Researchers found that a new combination therapy was highly effective at treating patients with melanoma, which is known as the most serious type of skin cancer.
The researchers found all patients in the study achieved complete clinical response to the treated lesions within one to three months of starting the combination therapy.
"Our results demonstrate that intralesional (injection of medication directly into abnormal skin) therapy with a protein that causes immune cells to divide, given in combination with a topically applied immune activator, can be a highly effective treatment for these patients," said lead researcher Emanual Maverakis, associate professor of dermatology at the University of California, Davis in the US.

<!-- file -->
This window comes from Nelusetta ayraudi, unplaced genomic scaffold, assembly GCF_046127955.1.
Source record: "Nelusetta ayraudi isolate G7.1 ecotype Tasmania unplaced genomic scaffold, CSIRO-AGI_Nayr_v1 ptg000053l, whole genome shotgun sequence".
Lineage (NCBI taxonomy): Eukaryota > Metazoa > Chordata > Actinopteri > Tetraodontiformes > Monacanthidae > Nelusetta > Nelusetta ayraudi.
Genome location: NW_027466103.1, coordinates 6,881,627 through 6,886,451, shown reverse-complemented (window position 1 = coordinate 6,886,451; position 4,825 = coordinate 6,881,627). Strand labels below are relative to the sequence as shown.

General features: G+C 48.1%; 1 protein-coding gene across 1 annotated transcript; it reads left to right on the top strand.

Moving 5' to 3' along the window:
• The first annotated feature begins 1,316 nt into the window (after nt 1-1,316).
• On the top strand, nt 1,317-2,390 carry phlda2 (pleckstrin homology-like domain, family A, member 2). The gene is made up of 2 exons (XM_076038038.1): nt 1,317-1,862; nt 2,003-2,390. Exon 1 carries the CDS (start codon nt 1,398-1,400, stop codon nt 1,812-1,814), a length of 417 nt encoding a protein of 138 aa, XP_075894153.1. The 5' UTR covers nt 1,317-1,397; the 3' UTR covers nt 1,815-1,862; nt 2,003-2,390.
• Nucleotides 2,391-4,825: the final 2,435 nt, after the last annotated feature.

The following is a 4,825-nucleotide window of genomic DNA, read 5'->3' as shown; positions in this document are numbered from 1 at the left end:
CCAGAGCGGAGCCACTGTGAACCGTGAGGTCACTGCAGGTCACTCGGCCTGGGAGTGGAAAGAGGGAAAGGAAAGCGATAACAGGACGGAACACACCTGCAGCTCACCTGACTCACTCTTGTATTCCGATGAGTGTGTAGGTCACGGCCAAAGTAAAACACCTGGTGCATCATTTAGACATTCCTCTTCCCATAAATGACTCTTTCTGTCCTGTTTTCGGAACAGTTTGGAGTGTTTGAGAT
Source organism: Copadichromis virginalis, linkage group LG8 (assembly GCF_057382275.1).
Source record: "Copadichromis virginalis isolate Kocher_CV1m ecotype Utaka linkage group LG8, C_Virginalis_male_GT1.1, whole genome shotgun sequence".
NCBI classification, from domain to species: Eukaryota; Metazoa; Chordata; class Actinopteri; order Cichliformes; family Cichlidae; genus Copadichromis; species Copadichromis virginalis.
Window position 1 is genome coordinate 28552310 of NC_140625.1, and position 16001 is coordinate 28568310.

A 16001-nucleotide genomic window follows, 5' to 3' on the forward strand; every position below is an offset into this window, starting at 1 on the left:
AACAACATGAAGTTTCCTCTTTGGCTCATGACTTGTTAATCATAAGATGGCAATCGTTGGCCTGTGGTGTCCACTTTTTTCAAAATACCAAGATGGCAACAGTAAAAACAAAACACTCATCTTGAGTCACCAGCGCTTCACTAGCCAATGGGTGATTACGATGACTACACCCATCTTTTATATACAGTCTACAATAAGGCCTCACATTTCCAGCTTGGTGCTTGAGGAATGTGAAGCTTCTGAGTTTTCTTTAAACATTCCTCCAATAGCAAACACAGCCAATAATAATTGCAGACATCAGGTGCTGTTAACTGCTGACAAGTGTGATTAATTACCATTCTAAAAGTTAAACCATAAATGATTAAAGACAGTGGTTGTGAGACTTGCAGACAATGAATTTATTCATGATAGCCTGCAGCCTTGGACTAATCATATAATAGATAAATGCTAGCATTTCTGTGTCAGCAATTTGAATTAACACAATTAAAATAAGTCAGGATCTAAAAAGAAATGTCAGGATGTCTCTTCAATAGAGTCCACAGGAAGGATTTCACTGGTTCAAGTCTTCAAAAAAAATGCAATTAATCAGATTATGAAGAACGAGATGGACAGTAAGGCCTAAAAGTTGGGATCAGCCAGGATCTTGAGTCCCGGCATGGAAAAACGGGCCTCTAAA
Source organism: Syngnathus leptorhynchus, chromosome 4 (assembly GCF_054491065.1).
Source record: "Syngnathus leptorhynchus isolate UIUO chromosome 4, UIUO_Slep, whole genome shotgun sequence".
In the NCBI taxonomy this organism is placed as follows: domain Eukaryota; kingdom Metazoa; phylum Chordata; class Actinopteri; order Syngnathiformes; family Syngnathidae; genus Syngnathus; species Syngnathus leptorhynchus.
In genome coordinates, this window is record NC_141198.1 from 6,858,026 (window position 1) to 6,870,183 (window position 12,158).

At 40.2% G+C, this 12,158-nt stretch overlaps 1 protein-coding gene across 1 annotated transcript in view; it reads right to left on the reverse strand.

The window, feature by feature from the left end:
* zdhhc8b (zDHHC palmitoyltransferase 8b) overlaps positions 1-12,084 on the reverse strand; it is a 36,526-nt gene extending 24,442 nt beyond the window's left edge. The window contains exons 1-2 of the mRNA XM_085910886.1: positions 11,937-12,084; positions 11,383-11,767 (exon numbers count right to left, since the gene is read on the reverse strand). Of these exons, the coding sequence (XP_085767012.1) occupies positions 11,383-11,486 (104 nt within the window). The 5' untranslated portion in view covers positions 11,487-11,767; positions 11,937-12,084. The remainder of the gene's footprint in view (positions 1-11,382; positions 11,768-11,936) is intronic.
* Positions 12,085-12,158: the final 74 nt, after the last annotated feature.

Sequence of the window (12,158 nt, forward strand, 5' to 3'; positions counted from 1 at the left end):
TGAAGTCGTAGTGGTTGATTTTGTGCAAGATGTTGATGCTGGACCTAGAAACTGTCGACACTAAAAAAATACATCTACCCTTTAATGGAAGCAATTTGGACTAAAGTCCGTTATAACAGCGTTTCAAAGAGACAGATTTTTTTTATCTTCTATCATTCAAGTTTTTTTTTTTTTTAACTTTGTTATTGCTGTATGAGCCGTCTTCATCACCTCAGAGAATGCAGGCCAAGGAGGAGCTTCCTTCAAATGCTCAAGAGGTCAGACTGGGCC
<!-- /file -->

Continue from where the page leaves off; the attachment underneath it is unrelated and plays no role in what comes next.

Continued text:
For the study, the researchers did a retrospective analysis of patients with either stage three or stage four melanoma who had a history of treatment with the protein Interleukin (IL)-2 therapy combined with a cream called imiquimod and a topical retinoid, a group of compounds having effects on the body like those of vitamin A.
The researcher found that two years after the treatment, 82 percent of patients, out of 11, were alive, and seven were alive at the conclusion of the study without melanoma recurrence.
The rest died from unrelated causes. The findings were published online in the Journal of the American Academy of Dermatology